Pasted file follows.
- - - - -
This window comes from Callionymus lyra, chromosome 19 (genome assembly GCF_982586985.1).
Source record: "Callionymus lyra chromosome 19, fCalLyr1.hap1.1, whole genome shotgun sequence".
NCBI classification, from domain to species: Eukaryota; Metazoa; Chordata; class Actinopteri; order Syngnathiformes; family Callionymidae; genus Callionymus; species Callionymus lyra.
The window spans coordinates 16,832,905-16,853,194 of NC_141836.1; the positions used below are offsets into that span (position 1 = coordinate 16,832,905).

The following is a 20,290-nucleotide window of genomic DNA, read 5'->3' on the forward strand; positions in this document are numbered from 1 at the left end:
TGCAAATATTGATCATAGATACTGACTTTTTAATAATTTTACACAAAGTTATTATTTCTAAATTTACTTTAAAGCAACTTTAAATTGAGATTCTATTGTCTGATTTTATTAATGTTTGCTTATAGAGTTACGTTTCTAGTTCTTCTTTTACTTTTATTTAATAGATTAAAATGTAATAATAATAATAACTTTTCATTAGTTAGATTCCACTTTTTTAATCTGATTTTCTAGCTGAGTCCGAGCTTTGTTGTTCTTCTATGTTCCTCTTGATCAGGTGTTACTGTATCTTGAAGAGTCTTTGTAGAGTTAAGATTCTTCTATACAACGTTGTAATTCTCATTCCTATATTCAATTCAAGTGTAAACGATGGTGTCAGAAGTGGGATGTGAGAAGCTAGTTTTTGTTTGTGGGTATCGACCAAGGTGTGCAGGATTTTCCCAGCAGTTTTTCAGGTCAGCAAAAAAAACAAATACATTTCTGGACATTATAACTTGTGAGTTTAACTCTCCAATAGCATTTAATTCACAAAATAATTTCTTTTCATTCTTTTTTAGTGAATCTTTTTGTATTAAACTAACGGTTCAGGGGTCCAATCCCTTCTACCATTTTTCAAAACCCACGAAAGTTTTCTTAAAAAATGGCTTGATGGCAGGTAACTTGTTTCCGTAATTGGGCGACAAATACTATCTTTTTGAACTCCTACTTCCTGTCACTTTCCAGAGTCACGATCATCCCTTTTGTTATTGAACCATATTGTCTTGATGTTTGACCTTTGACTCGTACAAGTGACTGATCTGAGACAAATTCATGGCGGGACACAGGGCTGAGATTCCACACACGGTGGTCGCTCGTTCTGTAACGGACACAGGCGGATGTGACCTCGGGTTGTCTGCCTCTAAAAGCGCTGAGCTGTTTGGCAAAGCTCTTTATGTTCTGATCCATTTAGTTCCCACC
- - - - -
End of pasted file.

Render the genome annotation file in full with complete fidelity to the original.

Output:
This window comes from Callionymus lyra, chromosome 19 (genome assembly GCF_982586985.1).
Source record: "Callionymus lyra chromosome 19, fCalLyr1.hap1.1, whole genome shotgun sequence".
NCBI classification, from domain to species: Eukaryota; Metazoa; Chordata; class Actinopteri; order Syngnathiformes; family Callionymidae; genus Callionymus; species Callionymus lyra.
The window spans coordinates 16,832,905-16,853,194 of NC_141836.1; the positions used below are offsets into that span (position 1 = coordinate 16,832,905).

The following is a 20,290-nucleotide window of genomic DNA, read 5'->3' on the forward strand; positions in this document are numbered from 1 at the left end:
TGCAAATATTGATCATAGATACTGACTTTTTAATAATTTTACACAAAGTTATTATTTCTAAATTTACTTTAAAGCAACTTTAAATTGAGATTCTATTGTCTGATTTTATTAATGTTTGCTTATAGAGTTACGTTTCTAGTTCTTCTTTTACTTTTATTTAATAGATTAAAATGTAATAATAATAATAACTTTTCATTAGTTAGATTCCACTTTTTTAATCTGATTTTCTAGCTGAGTCCGAGCTTTGTTGTTCTTCTATGTTCCTCTTGATCAGGTGTTACTGTATCTTGAAGAGTCTTTGTAGAGTTAAGATTCTTCTATACAACGTTGTAATTCTCATTCCTATATTCAATTCAAGTGTAAACGATGGTGTCAGAAGTGGGATGTGAGAAGCTAGTTTTTGTTTGTGGGTATCGACCAAGGTGTGCAGGATTTTCCCAGCAGTTTTTCAGGTCAGCAAAAAAAACAAATACATTTCTGGACATTATAACTTGTGAGTTTAACTCTCCAATAGCATTTAATTCACAAAATAATTTCTTTTCATTCTTTTTTAGTGAATCTTTTTGTATTAAACTAACGGTTCAGGGGTCCAATCCCTTCTACCATTTTTCAAAACCCACGAAAGTTTTCTTAAAAAATGGCTTGATGGCAGGTAACTTGTTTCCGTAATTGGGCGACAAATACTATCTTTTTGAACTCCTACTTCCTGTCACTTTCCAGAGTCACGATCATCCCTTTTGTTATTGAACCATATTGTCTTGATGTTTGACCTTTGACTCGTACAAGTGACTGATCTGAGACAAATTCATGGCGGGACACAGGGCTGAGATTCCACACACGGTGGTCGCTCGTTCTGTAACGGACACAGGCGGATGTGACCTCGGGTTGTCTGCCTCTAAAAGCGCTGAGCTGTTTGGCAAAGCTCTTTATGTTCTGATCCATTTAGTTCCCACC